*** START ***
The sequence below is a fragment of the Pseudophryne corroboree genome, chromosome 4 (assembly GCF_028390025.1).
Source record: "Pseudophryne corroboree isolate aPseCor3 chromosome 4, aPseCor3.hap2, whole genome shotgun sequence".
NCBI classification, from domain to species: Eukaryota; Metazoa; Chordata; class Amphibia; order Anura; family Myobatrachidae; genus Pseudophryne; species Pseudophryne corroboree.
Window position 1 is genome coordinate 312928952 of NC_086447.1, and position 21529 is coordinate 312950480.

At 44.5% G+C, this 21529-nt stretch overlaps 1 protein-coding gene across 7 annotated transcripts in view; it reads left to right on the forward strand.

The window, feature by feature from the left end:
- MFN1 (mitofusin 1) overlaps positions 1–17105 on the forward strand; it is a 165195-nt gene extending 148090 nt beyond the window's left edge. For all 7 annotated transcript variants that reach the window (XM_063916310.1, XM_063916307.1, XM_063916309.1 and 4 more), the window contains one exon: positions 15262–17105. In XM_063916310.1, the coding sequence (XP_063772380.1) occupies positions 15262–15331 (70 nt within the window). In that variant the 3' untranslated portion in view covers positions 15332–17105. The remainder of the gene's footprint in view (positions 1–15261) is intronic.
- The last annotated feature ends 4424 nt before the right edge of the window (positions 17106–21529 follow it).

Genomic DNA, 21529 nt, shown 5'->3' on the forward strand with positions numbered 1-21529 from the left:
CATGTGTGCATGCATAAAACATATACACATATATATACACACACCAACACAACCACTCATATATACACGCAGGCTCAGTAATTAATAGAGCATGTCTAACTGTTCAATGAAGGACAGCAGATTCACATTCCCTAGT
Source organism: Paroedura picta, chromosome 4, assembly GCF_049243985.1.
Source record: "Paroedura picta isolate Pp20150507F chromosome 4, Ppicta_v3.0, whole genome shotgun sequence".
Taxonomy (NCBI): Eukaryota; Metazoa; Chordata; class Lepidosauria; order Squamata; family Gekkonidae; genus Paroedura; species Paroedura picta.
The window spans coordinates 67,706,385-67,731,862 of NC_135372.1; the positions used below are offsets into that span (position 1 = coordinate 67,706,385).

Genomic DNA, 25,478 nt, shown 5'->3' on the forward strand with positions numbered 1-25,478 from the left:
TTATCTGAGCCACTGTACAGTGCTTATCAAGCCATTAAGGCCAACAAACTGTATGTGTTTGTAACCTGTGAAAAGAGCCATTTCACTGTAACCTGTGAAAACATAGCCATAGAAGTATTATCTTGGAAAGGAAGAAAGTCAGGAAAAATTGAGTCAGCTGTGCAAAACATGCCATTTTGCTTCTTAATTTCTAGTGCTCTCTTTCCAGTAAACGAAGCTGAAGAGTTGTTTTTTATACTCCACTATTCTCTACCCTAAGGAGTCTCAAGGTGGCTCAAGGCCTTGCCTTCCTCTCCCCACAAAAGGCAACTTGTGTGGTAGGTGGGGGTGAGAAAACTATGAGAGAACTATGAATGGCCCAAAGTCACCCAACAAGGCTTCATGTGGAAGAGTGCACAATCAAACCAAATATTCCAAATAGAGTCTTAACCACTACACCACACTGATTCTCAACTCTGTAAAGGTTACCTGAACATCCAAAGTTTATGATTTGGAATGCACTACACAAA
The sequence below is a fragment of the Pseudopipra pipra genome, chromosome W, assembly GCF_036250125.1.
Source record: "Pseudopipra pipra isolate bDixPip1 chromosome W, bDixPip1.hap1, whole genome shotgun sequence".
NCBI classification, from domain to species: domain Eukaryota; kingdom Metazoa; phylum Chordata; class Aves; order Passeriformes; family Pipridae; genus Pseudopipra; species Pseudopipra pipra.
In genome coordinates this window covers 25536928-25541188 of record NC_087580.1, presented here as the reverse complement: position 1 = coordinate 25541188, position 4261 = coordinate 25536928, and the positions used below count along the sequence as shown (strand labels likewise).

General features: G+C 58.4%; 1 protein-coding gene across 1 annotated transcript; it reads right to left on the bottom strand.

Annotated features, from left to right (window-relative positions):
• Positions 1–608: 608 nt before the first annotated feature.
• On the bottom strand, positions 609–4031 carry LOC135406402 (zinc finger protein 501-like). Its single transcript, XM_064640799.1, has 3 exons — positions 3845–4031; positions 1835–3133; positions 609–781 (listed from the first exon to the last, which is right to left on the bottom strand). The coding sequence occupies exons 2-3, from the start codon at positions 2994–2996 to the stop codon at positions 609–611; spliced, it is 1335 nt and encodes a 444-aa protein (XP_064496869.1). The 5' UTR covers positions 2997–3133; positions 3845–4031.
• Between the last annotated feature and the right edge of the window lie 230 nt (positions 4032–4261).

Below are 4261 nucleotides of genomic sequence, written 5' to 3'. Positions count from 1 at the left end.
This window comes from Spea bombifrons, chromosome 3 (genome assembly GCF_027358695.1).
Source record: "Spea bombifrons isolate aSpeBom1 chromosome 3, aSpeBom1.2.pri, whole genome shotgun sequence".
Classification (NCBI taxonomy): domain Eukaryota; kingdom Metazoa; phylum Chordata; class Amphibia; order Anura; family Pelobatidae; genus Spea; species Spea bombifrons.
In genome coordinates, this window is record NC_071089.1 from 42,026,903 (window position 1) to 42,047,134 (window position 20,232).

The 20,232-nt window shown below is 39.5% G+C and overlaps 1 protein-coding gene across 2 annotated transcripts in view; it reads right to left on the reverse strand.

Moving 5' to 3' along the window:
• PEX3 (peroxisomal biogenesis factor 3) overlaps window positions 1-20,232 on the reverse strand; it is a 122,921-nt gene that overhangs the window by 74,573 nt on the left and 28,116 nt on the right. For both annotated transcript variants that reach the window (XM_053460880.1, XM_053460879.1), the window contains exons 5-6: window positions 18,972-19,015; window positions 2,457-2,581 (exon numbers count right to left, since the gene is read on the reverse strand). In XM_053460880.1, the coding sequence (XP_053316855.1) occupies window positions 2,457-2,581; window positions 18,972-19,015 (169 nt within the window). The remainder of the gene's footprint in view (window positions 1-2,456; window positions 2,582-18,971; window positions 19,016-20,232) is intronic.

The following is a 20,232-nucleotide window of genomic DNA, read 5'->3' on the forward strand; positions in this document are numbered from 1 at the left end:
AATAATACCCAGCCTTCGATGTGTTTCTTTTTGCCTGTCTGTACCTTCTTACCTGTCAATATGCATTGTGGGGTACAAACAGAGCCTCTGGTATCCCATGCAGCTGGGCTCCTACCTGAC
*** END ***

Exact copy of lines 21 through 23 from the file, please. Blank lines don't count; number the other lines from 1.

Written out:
General features: G+C 58.4%; 1 protein-coding gene across 1 annotated transcript; it reads right to left on the bottom strand.

Annotated features, from left to right (window-relative positions):
• Positions 1–608: 608 nt before the first annotated feature.